Elements common to the given lists
(intersection$ l1 l2 ... lk)
(intersection$ l1 l2 ... lk :test 'eql) ; same as above
(intersection$ l1 l2 ... lk :test 'eq) ; same, but eq is equality test
(intersection$ l1 l2 ... lk :test 'equal) ; same, but equal is equality test
(Intersection$ x y) equals a list that contains the members of
x that are also members of y. More precisely, the resulting
list is the result of deleting from x those members that are not members
of y. The optional keyword, :TEST, has no effect logically, but
provides the test (default eql) used for comparing members of the two
Intersection$ need not take exactly two arguments, though it must take
at least one argument: (intersection$ x) is x, (intersection$ x y
z ... :test test) is (intersection$ x (intersection$ y z ... :test test)
:test test), and if :TEST is not supplied, then (intersection$ x y z
...) is (intersection$ x (intersection$ y z ...)). For the discussion
below we restrict ourselves, then, to the cases (intersection$ x y) and
(intersection$ x y :test test).
The guard for a call of intersection$ (in the two cases just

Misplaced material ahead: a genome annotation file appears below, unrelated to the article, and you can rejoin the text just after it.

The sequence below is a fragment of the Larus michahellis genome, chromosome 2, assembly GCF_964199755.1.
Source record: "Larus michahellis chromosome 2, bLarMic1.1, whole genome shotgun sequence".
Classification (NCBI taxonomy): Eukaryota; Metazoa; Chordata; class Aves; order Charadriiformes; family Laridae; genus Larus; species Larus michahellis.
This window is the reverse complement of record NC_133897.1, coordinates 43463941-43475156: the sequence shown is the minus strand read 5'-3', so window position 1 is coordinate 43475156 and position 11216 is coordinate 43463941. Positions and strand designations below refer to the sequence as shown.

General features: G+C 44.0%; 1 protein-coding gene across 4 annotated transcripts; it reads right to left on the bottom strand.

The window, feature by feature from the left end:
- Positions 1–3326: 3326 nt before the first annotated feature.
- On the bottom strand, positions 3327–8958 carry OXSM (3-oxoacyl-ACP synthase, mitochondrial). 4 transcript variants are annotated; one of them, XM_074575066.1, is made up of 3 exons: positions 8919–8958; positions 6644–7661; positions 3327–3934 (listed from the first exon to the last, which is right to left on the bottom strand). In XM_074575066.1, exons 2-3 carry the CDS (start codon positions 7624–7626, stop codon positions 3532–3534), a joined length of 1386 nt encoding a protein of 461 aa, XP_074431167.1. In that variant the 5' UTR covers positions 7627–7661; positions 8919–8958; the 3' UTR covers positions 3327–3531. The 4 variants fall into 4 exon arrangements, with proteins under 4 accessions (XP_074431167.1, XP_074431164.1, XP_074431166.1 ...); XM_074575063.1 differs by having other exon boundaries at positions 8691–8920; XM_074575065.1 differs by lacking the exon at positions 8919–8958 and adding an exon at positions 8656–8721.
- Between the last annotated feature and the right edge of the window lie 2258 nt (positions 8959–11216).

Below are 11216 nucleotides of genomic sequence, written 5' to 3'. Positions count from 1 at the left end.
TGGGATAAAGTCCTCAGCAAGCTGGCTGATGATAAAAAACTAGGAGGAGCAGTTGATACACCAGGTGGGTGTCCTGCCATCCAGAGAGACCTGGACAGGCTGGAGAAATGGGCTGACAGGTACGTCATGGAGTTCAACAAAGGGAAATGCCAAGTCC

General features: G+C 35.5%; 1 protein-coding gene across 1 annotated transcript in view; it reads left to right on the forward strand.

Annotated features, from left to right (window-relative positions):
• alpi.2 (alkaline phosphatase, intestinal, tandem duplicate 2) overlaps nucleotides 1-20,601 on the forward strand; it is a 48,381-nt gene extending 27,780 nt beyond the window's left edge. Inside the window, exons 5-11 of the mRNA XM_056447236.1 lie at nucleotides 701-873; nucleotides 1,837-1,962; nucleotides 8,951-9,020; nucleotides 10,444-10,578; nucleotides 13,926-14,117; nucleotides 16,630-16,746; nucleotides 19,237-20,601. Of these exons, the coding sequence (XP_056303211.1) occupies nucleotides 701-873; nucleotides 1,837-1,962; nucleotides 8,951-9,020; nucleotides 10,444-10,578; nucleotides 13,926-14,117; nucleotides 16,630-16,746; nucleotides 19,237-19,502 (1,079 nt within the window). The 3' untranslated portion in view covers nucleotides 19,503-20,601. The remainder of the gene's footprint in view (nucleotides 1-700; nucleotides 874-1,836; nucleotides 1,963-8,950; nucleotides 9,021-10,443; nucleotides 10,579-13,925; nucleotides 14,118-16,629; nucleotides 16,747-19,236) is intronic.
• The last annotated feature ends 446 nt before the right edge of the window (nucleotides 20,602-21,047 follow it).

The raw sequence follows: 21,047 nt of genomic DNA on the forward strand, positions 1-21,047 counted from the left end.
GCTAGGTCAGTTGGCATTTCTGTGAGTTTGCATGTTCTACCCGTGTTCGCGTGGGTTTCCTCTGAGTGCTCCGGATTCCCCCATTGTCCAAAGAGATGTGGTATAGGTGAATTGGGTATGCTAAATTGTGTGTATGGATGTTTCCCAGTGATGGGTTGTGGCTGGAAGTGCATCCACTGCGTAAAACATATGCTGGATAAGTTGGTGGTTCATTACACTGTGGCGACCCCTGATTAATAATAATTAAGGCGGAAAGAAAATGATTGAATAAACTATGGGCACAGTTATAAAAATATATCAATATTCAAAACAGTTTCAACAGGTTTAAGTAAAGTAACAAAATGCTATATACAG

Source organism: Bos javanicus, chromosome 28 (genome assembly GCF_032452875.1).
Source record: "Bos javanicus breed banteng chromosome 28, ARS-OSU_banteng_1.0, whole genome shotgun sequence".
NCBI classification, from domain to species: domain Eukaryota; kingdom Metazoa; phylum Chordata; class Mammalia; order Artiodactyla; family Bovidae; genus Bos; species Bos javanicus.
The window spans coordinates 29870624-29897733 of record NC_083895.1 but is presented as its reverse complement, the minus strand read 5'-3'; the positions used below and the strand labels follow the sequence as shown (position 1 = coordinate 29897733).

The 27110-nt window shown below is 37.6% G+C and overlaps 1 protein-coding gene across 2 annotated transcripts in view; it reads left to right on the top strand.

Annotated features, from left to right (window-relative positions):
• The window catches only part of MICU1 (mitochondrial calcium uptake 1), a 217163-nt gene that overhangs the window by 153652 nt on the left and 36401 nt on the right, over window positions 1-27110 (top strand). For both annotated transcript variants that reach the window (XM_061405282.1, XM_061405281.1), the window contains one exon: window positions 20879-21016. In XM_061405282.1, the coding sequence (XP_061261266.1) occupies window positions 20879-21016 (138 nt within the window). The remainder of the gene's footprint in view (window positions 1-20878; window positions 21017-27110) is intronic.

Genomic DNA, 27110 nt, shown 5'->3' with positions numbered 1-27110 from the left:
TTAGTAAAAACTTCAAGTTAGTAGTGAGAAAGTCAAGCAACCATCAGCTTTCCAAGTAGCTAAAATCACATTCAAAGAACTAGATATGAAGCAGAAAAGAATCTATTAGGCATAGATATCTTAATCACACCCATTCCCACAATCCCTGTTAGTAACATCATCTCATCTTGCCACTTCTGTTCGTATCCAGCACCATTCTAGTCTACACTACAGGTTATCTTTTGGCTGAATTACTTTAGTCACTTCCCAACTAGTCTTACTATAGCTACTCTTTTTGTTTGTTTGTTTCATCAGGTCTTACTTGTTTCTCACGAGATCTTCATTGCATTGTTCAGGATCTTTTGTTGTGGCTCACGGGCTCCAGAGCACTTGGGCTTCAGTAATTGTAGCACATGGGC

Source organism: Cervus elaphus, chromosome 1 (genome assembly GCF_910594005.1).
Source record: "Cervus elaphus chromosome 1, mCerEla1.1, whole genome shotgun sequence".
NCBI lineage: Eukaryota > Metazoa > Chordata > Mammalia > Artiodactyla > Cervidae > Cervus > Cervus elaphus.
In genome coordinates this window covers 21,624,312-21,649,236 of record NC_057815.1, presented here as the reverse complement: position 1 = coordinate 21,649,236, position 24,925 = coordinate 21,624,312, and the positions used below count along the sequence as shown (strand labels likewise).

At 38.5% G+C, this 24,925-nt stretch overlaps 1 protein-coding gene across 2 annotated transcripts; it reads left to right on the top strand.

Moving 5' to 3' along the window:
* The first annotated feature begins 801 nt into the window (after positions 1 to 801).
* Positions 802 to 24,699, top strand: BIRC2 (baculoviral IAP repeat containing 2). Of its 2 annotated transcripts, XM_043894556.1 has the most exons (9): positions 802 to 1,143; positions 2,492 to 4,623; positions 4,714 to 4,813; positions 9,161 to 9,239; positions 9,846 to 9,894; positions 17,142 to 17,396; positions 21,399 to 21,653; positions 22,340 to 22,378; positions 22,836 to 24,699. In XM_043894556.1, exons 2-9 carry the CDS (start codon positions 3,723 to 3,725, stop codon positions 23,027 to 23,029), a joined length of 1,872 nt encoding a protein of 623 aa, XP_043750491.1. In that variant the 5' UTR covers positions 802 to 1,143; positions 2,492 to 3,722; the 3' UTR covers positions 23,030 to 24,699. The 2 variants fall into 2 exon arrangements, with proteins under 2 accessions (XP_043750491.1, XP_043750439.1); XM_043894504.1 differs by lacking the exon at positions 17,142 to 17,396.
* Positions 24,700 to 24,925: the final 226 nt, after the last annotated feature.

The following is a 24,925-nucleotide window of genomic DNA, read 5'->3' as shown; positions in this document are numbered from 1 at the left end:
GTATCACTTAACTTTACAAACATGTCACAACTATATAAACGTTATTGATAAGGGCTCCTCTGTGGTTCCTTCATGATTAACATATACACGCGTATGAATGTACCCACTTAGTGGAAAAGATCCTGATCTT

above) depends on the test. In all cases, both arguments must satisfy true-listp. If the test is eql, then one of the arguments must
satisfy eqlable-listp. If the test is eq, then one of the
arguments must satisfy symbol-listp.
See equality-variants for a discussion of the relation between
intersection$ and its variants:
(intersection-eq x lst) is equivalent to (intersection$
x lst :test 'eq);
(intersection-equal x lst) is equivalent to (intersection$ x lst
In particular, reasoning about any of these primitives reduces to reasoning
about the function intersection-equal.
Note that intersection-eq can take any positive number of arguments,
in analogy to intersection$; indeed, (intersection-eq ...) expands
to (intersection$ ... :test 'eq). However, intersection-equal is a
function, not a macro, and takes exactly two arguments.
Intersection$ is similar to the Common Lisp primitive
intersection. However, Common Lisp does not specify the order of
elements in the result of a call of intersection.
(defun intersection-equal (l1 l2)
(declare (xargs :guard (and (true-listp l1) (true-listp l2))))
(cond ((endp l1) nil)
((member-equal (car l1) l2)
(cons (car l1)
(intersection-equal (cdr l1) l2)))
(t (intersection-equal (cdr l1) l2))))
- Lemmas about intersection$ available in the std/lists
- Some theorems about the built-in function intersection$.